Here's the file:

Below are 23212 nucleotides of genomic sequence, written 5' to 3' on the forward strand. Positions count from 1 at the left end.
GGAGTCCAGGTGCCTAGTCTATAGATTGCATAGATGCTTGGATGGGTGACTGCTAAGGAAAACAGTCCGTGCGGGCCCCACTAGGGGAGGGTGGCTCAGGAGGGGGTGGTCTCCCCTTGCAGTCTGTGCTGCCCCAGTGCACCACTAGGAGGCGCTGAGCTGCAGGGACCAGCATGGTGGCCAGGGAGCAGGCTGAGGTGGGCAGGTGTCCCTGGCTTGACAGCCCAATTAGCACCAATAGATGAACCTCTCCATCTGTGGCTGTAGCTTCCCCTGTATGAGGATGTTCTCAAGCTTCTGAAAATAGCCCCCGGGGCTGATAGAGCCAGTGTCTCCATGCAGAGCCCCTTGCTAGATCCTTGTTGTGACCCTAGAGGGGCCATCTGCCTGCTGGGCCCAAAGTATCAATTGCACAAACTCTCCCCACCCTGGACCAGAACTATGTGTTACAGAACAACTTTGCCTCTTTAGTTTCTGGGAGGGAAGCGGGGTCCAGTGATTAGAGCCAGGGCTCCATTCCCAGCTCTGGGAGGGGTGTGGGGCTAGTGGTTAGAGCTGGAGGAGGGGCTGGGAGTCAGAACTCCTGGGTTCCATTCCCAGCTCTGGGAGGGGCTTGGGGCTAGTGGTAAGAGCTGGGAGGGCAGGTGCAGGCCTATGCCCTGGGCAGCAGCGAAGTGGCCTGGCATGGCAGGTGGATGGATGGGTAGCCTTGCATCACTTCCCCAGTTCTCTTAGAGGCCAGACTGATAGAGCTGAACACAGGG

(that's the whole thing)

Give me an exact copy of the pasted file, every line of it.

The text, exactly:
Below are 23212 nucleotides of genomic sequence, written 5' to 3' on the forward strand. Positions count from 1 at the left end.
GGAGTCCAGGTGCCTAGTCTATAGATTGCATAGATGCTTGGATGGGTGACTGCTAAGGAAAACAGTCCGTGCGGGCCCCACTAGGGGAGGGTGGCTCAGGAGGGGGTGGTCTCCCCTTGCAGTCTGTGCTGCCCCAGTGCACCACTAGGAGGCGCTGAGCTGCAGGGACCAGCATGGTGGCCAGGGAGCAGGCTGAGGTGGGCAGGTGTCCCTGGCTTGACAGCCCAATTAGCACCAATAGATGAACCTCTCCATCTGTGGCTGTAGCTTCCCCTGTATGAGGATGTTCTCAAGCTTCTGAAAATAGCCCCCGGGGCTGATAGAGCCAGTGTCTCCATGCAGAGCCCCTTGCTAGATCCTTGTTGTGACCCTAGAGGGGCCATCTGCCTGCTGGGCCCAAAGTATCAATTGCACAAACTCTCCCCACCCTGGACCAGAACTATGTGTTACAGAACAACTTTGCCTCTTTAGTTTCTGGGAGGGAAGCGGGGTCCAGTGATTAGAGCCAGGGCTCCATTCCCAGCTCTGGGAGGGGTGTGGGGCTAGTGGTTAGAGCTGGAGGAGGGGCTGGGAGTCAGAACTCCTGGGTTCCATTCCCAGCTCTGGGAGGGGCTTGGGGCTAGTGGTAAGAGCTGGGAGGGCAGGTGCAGGCCTATGCCCTGGGCAGCAGCGAAGTGGCCTGGCATGGCAGGTGGATGGATGGGTAGCCTTGCATCACTTCCCCAGTTCTCTTAGAGGCCAGACTGATAGAGCTGAACACAGGG